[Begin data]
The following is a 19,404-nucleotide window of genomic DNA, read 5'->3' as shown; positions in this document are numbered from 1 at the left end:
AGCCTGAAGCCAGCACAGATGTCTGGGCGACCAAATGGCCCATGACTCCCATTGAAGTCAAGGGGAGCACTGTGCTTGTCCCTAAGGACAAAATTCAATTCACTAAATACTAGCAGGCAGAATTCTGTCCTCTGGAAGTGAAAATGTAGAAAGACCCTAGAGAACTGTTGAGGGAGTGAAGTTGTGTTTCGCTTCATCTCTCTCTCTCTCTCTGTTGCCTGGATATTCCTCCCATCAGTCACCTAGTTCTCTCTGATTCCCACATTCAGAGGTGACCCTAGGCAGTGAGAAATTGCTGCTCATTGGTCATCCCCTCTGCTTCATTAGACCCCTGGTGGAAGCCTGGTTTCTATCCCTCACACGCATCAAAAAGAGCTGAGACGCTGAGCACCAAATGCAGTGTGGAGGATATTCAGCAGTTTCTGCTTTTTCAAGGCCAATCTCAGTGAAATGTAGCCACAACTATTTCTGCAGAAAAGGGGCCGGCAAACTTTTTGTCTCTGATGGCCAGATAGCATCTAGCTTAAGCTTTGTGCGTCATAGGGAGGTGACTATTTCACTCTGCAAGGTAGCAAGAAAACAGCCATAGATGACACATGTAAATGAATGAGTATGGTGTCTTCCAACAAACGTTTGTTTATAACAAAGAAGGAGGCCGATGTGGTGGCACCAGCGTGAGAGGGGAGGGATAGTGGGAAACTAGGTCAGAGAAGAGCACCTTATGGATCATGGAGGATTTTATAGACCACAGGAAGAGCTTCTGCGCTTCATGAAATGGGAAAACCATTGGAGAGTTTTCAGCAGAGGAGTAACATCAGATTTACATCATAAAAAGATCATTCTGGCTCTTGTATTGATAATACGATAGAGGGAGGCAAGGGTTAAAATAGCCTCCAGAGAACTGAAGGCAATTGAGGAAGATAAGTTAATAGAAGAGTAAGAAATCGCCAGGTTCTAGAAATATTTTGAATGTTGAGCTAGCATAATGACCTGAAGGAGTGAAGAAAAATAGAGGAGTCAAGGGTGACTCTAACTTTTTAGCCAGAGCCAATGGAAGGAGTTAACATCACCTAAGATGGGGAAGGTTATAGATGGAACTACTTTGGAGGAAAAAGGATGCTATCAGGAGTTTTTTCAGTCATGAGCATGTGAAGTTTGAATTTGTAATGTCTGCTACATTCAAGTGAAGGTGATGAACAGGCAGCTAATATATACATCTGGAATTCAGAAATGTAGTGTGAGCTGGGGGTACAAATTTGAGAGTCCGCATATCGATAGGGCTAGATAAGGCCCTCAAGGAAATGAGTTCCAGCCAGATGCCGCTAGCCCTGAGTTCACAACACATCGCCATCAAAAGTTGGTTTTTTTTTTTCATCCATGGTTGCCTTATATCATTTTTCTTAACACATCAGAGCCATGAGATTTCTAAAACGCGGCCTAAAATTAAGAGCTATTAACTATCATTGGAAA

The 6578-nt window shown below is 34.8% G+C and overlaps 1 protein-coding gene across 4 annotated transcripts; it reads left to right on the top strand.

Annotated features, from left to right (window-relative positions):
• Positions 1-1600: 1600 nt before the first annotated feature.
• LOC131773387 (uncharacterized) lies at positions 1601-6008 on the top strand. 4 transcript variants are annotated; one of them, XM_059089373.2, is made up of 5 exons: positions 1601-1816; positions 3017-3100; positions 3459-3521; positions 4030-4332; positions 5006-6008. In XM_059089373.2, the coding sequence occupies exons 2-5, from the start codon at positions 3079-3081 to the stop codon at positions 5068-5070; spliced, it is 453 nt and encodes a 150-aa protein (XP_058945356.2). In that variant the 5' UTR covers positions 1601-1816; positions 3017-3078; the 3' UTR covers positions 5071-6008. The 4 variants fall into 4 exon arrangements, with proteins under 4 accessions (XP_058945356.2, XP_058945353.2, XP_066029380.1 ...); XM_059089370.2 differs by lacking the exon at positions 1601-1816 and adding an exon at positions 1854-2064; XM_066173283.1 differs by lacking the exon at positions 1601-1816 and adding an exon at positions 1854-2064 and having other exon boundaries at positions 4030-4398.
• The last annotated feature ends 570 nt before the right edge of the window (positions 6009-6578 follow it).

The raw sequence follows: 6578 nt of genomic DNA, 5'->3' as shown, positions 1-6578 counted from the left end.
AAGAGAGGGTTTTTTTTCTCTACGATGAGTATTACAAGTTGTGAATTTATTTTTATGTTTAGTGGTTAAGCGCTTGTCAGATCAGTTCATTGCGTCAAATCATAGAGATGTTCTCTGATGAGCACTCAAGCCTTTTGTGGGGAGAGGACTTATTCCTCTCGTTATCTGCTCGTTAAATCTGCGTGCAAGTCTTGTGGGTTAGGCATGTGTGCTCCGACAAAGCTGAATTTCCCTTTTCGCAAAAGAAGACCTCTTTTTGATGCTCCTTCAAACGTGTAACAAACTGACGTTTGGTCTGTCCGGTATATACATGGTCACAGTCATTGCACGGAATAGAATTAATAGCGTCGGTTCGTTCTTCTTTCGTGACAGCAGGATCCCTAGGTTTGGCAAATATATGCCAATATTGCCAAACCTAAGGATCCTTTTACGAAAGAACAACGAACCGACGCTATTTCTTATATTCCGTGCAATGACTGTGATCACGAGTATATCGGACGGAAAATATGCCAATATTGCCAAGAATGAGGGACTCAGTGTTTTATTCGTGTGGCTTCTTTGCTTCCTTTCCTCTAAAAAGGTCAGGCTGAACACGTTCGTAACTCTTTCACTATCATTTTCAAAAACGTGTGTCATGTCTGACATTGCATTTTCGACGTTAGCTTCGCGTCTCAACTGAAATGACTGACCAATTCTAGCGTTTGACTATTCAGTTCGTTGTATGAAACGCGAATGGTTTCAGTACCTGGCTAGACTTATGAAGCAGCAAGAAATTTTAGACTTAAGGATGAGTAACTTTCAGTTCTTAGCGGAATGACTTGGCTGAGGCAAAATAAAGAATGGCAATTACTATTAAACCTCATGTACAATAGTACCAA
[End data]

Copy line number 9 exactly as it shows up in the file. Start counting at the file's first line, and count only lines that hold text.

AAGAGAGGGTTTTTTTTCTCTACGATGAGTATTACAAGTTGTGAATTTATTTTTATGTTTAGTGGTTAAGCGCTTGTCAGATCAGTTCATTGCGTCAAATCATAGAGATGTTCTCTGATGAGCACTCAAGCCTTTTGTGGGGAGAGGACTTATTCCTCTCGTTATCTGCTCGTTAAATCTGCGTGCAAGTCTTGTGGGTTAGGCATGTGTGCTCCGACAAAGCTGAATTTCCCTTTTCGCAAAAGAAGACCTCTTTTTGATGCTCCTTCAAACGTGTAACAAACTGACGTTTGGTCTGTCCGGTATATACATGGTCACAGTCATTGCACGGAATAGAATTAATAGCGTCGGTTCGTTCTTCTTTCGTGACAGCAGGATCCCTAGGTTTGGCAAATATATGCCAATATTGCCAAACCTAAGGATCCTTTTACGAAAGAACAACGAACCGACGCTATTTCTTATATTCCGTGCAATGACTGTGATCACGAGTATATCGGACGGAAAATATGCCAATATTGCCAAGAATGAGGGACTCAGTGTTTTATTCGTGTGGCTTCTTTGCTTCCTTTCCTCTAAAAAGGTCAGGCTGAACACGTTCGTAACTCTTTCACTATCATTTTCAAAAACGTGTGTCATGTCTGACATTGCATTTTCGACGTTAGCTTCGCGTCTCAACTGAAATGACTGACCAATTCTAGCGTTTGACTATTCAGTTCGTTGTATGAAACGCGAATGGTTTCAGTACCTGGCTAGACTTATGAAGCAGCAAGAAATTTTAGACTTAAGGATGAGTAACTTTCAGTTCTTAGCGGAATGACTTGGCTGAGGCAAAATAAAGAATGGCAATTACTATTAAACCTCATGTACAATAGTACCAA